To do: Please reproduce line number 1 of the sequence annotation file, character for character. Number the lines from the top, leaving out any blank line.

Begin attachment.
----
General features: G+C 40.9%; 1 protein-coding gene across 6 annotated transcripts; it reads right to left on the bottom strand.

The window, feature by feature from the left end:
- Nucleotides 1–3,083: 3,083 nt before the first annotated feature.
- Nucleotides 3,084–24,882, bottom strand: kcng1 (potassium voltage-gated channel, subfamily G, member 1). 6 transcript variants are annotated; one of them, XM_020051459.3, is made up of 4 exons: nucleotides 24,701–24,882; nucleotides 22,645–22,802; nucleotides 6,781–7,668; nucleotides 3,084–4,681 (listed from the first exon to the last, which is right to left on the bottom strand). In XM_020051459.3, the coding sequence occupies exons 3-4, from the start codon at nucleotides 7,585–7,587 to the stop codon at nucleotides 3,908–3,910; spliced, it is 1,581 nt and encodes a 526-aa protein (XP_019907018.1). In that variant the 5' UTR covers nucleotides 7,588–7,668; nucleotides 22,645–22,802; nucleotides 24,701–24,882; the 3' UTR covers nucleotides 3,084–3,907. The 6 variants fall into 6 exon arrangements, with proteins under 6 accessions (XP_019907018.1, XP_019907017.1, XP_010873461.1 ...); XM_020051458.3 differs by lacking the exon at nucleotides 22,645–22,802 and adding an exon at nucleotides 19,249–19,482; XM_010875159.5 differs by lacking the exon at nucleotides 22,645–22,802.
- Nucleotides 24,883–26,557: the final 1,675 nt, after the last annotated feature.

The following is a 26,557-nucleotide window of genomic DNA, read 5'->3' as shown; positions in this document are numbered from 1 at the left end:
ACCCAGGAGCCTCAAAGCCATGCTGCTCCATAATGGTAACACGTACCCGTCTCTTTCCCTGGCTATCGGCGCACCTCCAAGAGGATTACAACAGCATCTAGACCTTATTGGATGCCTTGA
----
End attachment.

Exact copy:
General features: G+C 40.9%; 1 protein-coding gene across 6 annotated transcripts; it reads right to left on the bottom strand.